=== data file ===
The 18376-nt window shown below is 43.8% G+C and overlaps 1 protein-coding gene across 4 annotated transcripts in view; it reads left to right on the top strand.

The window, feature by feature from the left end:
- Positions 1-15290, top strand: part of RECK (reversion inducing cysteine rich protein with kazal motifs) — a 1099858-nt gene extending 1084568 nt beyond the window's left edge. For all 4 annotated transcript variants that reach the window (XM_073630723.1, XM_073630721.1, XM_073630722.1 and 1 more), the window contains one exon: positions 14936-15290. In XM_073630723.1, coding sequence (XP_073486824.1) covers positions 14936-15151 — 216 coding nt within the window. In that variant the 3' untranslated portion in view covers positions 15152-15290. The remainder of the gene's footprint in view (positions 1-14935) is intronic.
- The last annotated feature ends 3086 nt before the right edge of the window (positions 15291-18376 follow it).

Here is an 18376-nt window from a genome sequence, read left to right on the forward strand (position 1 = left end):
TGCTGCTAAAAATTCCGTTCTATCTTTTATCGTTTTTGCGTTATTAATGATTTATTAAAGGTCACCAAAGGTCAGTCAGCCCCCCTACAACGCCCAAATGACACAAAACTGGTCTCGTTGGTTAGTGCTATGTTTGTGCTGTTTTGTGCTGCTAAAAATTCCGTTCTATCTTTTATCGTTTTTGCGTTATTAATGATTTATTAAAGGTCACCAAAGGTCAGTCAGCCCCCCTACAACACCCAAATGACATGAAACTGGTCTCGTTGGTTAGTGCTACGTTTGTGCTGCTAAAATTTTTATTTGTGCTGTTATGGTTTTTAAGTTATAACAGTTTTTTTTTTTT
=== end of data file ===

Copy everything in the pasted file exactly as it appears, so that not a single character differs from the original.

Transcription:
The 18376-nt window shown below is 43.8% G+C and overlaps 1 protein-coding gene across 4 annotated transcripts in view; it reads left to right on the top strand.

The window, feature by feature from the left end:
- Positions 1-15290, top strand: part of RECK (reversion inducing cysteine rich protein with kazal motifs) — a 1099858-nt gene extending 1084568 nt beyond the window's left edge. For all 4 annotated transcript variants that reach the window (XM_073630723.1, XM_073630721.1, XM_073630722.1 and 1 more), the window contains one exon: positions 14936-15290. In XM_073630723.1, coding sequence (XP_073486824.1) covers positions 14936-15151 — 216 coding nt within the window. In that variant the 3' untranslated portion in view covers positions 15152-15290. The remainder of the gene's footprint in view (positions 1-14935) is intronic.
- The last annotated feature ends 3086 nt before the right edge of the window (positions 15291-18376 follow it).

Here is an 18376-nt window from a genome sequence, read left to right on the forward strand (position 1 = left end):
TGCTGCTAAAAATTCCGTTCTATCTTTTATCGTTTTTGCGTTATTAATGATTTATTAAAGGTCACCAAAGGTCAGTCAGCCCCCCTACAACGCCCAAATGACACAAAACTGGTCTCGTTGGTTAGTGCTATGTTTGTGCTGTTTTGTGCTGCTAAAAATTCCGTTCTATCTTTTATCGTTTTTGCGTTATTAATGATTTATTAAAGGTCACCAAAGGTCAGTCAGCCCCCCTACAACACCCAAATGACATGAAACTGGTCTCGTTGGTTAGTGCTACGTTTGTGCTGCTAAAATTTTTATTTGTGCTGTTATGGTTTTTAAGTTATAACAGTTTTTTTTTTTT